New York : Metropolitan Museum of Art ; New Haven [Conn.] : Yale University Press, c2008.
ix, 173 p. : ill. (chiefly col.), col. map ; 31 cm.
Published in conjunction with the exhibition "Anatomy of a Masterpiece: How to Read Chinese Paintings, " organized by The Metropolitan Museum of Art, New York, March 1-Aug. 10, 2008.
Includes bibliographical references (p. 172-173).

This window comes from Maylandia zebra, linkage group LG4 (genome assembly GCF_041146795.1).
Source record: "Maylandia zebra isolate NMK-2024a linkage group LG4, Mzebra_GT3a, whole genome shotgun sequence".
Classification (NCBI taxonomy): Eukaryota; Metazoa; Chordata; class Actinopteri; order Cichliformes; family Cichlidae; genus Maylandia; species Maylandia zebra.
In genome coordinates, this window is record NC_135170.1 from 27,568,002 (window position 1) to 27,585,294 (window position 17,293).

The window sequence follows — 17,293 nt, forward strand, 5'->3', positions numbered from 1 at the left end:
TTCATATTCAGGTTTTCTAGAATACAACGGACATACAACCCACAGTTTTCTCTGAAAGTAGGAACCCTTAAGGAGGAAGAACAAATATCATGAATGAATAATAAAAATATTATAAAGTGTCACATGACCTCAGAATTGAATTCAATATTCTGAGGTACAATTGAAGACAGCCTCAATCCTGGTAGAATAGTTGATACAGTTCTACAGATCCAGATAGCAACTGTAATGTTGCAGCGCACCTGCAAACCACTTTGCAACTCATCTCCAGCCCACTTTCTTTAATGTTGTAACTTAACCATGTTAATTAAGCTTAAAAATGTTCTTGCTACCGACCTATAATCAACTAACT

The Chinese often use the expression du hua, 'to read a painting', in connection with their study and appreciation of such works. This volume closely 'reads' thirty-six masterpieces of Chinese painting from the encyclopaedic collection of The Metropolitan Museum of Art in order to reveal the major characteristics and themes of this rich pictorial tradition. Using accessible texts and numerous large colour details, this book examines multiple layers of meaning: style, technique, symbolism, past traditions, and the artist's personal circumstances. A dynastic chronology, map, and list of further readings supplement the text.Spanning a thousand years of Chinese art, these landscapes, flowers, birds, figures, religious subjects, and calligraphies illuminate the main goal of every Chinese artist: to capture not only the outer appearance of a subject but also its inner essence. (source: Nielsen Book Data)